Often, non-executive directors hold prominent standing in their respective fields, leading to robust industry networks. In this case, our former manufacturing COO might have well-established connections with government agencies and industry bodies. These relationships could be invaluable to the clean energy startup as it aims to navigate regulatory landscapes and secure partnerships for its growth and expansion.

How To Become an Independent Director or a Non-Executive Director

To become a director or a non-executive director in Singapore, you first need to meet the qualifications required by law. Generally, you must:

  • Be at least 18 years old;
  • Have not been declared bankrupt;
  • Have a clean criminal record;
  • Have relevant experience and expertise in the field in which the company operates.

To increase your chances of being selected as a non-executive director, you should attend relevant training courses and seminars and obtain relevant professional qualifications. You should also build a network of contacts in the industry and seek out opportunities to gain board experience, such as serving as a director of a non-profit organisation. It is also essential to have good communication and interpersonal skills, as these are critical to fulfilling the role of a non-executive director effectively.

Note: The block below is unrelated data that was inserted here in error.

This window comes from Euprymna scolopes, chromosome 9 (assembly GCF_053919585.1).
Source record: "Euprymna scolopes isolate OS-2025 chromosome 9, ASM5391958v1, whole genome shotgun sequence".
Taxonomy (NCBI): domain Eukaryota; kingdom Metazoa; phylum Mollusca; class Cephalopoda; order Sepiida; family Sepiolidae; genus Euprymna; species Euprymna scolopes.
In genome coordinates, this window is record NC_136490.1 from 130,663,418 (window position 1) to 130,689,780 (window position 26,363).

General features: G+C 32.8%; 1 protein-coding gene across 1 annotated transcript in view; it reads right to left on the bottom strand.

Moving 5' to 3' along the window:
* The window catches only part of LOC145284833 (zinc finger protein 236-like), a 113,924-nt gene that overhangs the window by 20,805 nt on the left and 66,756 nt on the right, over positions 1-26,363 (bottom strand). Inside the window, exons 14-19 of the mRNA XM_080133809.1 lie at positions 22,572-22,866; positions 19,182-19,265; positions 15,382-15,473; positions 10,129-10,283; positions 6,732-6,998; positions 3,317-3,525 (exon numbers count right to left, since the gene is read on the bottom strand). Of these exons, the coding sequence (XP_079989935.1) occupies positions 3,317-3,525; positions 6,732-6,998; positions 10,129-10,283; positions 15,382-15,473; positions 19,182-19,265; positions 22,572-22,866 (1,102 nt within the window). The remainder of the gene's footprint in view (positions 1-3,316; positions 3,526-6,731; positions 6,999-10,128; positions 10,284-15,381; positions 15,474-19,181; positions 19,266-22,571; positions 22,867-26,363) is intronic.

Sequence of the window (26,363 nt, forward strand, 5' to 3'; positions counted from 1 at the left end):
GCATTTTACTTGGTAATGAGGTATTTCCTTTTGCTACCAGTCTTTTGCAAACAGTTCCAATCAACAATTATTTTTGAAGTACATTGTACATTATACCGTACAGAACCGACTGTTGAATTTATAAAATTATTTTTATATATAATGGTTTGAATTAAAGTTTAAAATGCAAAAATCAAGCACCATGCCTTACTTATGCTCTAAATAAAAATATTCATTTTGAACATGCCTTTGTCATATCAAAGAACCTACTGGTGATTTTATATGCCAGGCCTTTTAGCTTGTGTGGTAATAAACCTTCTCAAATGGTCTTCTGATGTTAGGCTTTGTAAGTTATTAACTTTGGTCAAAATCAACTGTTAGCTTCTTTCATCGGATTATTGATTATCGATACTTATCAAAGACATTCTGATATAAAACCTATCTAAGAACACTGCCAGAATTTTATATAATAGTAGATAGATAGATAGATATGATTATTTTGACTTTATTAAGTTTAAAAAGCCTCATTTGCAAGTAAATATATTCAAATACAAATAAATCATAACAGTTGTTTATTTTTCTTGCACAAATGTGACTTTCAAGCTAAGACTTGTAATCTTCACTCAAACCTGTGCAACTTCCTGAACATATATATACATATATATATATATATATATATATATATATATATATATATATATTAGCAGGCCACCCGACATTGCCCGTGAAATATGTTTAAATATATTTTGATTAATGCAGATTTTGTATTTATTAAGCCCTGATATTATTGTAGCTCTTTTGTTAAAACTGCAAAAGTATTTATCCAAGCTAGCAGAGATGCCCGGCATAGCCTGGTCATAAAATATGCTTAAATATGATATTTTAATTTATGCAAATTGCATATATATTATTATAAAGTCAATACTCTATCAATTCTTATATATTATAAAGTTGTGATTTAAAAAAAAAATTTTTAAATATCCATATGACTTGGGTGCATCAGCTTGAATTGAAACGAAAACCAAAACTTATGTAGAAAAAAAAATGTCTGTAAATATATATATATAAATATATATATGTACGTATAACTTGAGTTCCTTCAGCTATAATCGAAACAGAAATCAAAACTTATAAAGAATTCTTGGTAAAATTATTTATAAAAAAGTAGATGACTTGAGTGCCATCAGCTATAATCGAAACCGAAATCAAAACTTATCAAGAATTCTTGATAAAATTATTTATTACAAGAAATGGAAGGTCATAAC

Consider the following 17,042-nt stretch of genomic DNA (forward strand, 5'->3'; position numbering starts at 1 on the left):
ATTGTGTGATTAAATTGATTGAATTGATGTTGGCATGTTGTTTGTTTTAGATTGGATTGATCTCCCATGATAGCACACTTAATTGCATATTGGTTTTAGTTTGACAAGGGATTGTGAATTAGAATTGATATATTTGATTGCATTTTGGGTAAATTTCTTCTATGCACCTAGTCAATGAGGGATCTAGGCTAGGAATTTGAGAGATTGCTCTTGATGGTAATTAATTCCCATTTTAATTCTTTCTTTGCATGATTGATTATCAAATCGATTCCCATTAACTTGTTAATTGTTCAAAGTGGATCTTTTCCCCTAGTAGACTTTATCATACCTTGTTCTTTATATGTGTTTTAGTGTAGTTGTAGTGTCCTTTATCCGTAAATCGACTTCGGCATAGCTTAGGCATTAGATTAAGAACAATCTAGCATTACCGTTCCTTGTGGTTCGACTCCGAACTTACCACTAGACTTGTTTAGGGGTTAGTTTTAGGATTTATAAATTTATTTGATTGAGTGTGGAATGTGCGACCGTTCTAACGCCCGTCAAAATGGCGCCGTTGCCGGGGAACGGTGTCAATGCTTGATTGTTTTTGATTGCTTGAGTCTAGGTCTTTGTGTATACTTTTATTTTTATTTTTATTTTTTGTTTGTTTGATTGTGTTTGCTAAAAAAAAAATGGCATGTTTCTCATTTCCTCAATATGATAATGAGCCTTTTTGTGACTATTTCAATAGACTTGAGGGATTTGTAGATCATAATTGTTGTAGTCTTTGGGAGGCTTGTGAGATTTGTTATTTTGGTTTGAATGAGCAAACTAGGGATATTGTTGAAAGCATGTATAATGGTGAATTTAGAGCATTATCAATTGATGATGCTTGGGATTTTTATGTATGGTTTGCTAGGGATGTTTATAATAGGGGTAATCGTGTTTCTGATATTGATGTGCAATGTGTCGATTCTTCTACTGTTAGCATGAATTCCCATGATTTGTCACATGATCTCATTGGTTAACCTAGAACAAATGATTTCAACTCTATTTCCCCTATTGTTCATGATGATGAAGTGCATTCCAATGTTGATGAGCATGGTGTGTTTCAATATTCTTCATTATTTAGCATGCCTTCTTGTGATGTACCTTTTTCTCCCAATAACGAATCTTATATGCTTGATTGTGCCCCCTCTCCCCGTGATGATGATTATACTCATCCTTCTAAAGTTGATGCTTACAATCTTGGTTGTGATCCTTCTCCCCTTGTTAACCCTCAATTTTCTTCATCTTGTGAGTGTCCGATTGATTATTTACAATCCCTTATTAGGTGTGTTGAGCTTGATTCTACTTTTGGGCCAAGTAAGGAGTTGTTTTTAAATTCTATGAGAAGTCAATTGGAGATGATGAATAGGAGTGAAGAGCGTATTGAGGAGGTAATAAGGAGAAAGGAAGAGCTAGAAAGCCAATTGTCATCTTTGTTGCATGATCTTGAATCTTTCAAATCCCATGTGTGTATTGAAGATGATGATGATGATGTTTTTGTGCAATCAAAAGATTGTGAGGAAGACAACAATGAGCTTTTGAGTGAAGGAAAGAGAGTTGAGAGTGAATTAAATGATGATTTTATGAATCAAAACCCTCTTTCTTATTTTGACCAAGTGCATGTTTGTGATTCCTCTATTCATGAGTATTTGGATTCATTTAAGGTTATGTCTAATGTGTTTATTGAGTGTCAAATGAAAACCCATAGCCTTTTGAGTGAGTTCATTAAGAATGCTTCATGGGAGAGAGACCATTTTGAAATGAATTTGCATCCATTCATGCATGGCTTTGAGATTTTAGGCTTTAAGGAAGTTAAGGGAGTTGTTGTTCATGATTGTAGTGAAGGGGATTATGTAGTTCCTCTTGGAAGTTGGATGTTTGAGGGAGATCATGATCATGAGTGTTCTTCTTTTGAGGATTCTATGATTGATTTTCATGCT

What Qualifications Do I Need as a Non-Executive Director in Singapore?

While specific requirements can differ across industries, some general necessities stand true.

There are three big things you’ll need to be comfortable with, no matter the industry: finance, legal matters, and governance. You'll need to understand company financials, stay on top of industry-specific regulations and laws, and grasp the nuances of corporate governance.

Standout leadership and communication skills are a definite plus. As a non-executive director, you're expected to collaborate effectively with the board, express your ideas clearly, and sometimes even lead the charge.

Thinking strategically is another essential trait. Non-executive directors are valued for their ability to contribute to the company's strategic direction and goals.

Don't forget, learning is a constant journey. Engaging in relevant training and seminars, obtaining professional qualifications, and continuous upskilling can strengthen your candidacy.